• Belief that new ideas and capabilities are needed. Earlier this year, Niyum, a former colleague and partner in the Health & Life Sciences practice of Oliver Wyman, joined Mount Sinai as its new Executive Vice President and Chief Population Health Officer. The biggest challenge, says Niyum, who has stood up ACOs across the country, is “the magnitude of how many people need to do something differently. My vision is for Mount Sinai to be a population health manager who happens to own hospitals. I want that floor nurse walking to work down 57th street to not be thinking ‘I work at the top academic medical center in New York’ but instead be saying to herself ‘I work at the leading population health manager in New York.” This is not something that would make most hospital CEOs comfortable. The fact that the environment at Mount Sinai is such that a new executive can push this transformative thinking and his and her colleagues are open to collaborating is a critical cultural dimension.
  • Comfortable with being uncomfortable. Mount Sinai has continued to make decisive moves. In the wake of its deal with Continuum, changes were made quickly related to leadership roles, consolidation of various administrative departments, patient experience, real estate holdings, and, perhaps most symbolically, the renaming and restaffing of the department of health policy to focus more on population health and improvement sciences. These are not easy or simple changes. There is a legacy and history that make employees comfortable. However, the changes are necessary to enable the bigger advances required to deliver world-class population health. Based on our work advising clients on how to succeed in the new world order of healthcare, this is one of the biggest challenges healthcare leaders face. Even if the rest of the team understands the strategy and theory of the need for change, not everything that needs to be done will be popular. As Niyum put it: “Consensus-driven decision making makes sense when an industry is stable, but we’re not a stable industry.” Leaders need to act with conviction and decisiveness, and not allow the future vision to be derailed by hundreds of small compromises along the way. These compromises each seem small individually, and keep people happy in the short term. However, too often the cumulative effect is to bring to market incremental changes in patient experience, rather than transformative ones.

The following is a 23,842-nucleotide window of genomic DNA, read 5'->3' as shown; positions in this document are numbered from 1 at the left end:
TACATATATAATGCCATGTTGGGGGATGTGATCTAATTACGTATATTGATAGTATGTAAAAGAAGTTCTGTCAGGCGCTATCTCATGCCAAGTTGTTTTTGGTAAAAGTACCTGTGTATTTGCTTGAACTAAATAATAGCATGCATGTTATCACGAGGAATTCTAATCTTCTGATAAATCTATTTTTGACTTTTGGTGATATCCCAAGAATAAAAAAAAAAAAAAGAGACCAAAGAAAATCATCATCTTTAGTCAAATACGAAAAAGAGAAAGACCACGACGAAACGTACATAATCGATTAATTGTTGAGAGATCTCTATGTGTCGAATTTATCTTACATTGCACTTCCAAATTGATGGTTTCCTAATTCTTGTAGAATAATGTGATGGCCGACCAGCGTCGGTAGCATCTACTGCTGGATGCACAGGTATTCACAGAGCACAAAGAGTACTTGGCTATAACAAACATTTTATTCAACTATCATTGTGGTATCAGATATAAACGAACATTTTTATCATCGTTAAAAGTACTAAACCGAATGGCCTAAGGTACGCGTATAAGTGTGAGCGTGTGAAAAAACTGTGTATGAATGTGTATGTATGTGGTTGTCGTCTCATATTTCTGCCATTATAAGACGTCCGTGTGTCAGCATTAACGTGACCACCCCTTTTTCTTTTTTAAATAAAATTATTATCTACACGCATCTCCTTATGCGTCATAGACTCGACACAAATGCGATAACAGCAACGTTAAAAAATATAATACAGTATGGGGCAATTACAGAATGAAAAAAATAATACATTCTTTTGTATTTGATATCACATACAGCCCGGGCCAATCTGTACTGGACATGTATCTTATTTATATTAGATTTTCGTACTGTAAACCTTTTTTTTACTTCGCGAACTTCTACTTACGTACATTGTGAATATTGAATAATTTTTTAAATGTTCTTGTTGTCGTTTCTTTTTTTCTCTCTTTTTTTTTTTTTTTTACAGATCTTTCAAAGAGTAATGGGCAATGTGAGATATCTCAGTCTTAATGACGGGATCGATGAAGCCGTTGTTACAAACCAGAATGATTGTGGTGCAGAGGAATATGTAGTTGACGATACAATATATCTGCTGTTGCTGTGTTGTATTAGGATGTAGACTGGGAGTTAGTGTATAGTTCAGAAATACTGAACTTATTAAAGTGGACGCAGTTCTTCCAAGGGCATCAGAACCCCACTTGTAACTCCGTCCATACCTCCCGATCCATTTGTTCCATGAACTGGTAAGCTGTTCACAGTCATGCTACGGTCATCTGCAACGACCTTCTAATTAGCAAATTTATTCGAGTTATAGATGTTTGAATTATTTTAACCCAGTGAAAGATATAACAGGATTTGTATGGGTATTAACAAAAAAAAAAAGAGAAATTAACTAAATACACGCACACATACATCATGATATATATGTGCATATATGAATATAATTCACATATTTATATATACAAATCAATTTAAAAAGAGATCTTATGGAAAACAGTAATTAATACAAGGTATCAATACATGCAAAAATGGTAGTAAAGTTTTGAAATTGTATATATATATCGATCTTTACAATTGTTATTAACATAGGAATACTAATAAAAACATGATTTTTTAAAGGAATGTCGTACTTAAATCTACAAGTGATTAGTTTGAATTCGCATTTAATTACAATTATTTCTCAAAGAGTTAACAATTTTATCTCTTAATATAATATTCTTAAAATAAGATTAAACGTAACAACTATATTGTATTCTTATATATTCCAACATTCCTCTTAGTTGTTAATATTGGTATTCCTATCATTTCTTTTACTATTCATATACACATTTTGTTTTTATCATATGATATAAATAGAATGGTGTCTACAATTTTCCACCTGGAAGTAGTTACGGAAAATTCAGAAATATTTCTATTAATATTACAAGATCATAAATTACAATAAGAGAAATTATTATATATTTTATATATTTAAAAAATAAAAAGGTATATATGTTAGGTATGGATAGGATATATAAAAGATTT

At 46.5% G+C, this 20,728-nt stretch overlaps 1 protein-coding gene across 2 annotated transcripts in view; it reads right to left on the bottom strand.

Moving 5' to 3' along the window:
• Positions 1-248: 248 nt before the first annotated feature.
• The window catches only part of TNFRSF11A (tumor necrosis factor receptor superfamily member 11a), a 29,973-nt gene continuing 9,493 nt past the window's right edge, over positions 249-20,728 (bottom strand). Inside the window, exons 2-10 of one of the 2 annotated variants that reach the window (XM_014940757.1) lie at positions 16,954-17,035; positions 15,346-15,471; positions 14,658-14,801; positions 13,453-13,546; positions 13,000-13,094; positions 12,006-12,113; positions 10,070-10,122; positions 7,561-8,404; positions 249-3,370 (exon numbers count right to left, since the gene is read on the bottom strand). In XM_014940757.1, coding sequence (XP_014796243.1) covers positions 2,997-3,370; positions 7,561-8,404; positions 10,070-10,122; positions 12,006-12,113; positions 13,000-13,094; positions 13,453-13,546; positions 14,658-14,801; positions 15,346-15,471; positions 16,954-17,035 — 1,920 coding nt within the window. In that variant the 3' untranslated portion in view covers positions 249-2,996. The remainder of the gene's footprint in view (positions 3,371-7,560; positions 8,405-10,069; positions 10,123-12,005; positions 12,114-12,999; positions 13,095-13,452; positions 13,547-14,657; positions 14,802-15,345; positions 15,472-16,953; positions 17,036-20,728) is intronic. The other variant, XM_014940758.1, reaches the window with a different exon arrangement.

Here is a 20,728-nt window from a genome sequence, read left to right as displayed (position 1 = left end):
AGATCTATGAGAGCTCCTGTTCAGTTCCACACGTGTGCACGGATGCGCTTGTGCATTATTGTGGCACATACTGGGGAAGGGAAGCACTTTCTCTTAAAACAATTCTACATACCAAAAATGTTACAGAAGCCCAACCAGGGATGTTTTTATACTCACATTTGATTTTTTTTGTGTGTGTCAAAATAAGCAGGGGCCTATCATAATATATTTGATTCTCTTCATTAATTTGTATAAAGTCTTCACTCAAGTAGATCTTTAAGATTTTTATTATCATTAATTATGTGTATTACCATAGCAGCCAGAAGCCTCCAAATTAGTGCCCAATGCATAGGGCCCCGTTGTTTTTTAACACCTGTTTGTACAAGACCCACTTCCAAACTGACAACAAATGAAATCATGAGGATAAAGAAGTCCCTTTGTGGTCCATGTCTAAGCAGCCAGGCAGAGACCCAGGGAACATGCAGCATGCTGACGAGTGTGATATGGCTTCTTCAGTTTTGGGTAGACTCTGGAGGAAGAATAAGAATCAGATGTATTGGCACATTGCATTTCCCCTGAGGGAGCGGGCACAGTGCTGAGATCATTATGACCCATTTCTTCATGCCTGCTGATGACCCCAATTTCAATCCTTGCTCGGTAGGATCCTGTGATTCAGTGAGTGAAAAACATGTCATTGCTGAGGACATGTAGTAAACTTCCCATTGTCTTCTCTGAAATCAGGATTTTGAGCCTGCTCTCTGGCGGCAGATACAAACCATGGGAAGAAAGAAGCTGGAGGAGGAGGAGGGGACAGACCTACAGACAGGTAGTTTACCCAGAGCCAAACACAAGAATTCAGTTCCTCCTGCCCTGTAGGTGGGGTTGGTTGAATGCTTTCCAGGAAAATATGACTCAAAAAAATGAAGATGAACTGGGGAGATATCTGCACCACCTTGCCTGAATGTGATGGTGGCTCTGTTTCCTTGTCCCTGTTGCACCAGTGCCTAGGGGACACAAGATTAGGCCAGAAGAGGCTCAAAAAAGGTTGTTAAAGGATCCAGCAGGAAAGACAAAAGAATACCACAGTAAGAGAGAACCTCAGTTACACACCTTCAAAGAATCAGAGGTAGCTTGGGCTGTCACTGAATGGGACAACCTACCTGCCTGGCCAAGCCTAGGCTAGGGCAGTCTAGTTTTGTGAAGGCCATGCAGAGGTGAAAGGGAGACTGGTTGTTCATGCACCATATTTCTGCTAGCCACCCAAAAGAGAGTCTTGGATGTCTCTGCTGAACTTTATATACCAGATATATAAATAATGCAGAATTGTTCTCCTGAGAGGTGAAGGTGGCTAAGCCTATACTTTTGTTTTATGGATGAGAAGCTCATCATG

Mount Sinai’s ad got employees, vendors, and the competition and peers at other systems talking; health leaders asking if they were being bold enough in steering their own institutions; and members of the public questioning their own assumptions about what good community healthcare really means. During a recent earnings call, Health Care REIT CEO Tom DeRosa made note: “You may have seen Mount Sinai Hospital's ad in last week's New York Times that stated ‘If our beds are filled it means we've failed.’ What does that mean? It means that one of the top hospital systems in the world recognizes that their old business model is not sustainable.”

Other healthcare executives walked into leadership meetings waving the ad and asking if anyone had seen it. Some agreed with the approach, while some feared colleagues would go through the roof if their system made such a public commitment. “It’s great that Mount Sinai is getting out there and saying what needs to be said,” observes Nigel Ohrenstein, Senior Vice President at Lumeris. “Without a doubt, leadership is critical to any organization looking to transform itself. Healthcare has had too many leaders who have just checked the box, thinking it’s better to be political and not break the glass and be disruptive.”  

The challenge is before us all: how to make healthcare better by delivering more value—a better experience and higher quality at lower cost. What is not as clear is how quickly the industry will transform, and exactly what sequence of steps needs to be taken to manage the transition from fee for service to fee for value.

We should take some lessons from other industries that have experienced disruptive, transformative change. The road is littered with incumbents who said: “This is just a fad, it’s not going to stick” or “No—that will ruin our business” or “Better to be a fast follower.” Blockbuster, Kodak, Polaroid, countless department store chains, among many others.

What are the risks we in healthcare run of not taking bold steps? In my experience advising clients on business strategy for the past 18 years, one thing is clear: during times of change, leaders need a bold, but clear vision. Companies also need a sound plan for achieving the vision, and the nimbleness to adapt along the journey, as the path can never be fully known upfront.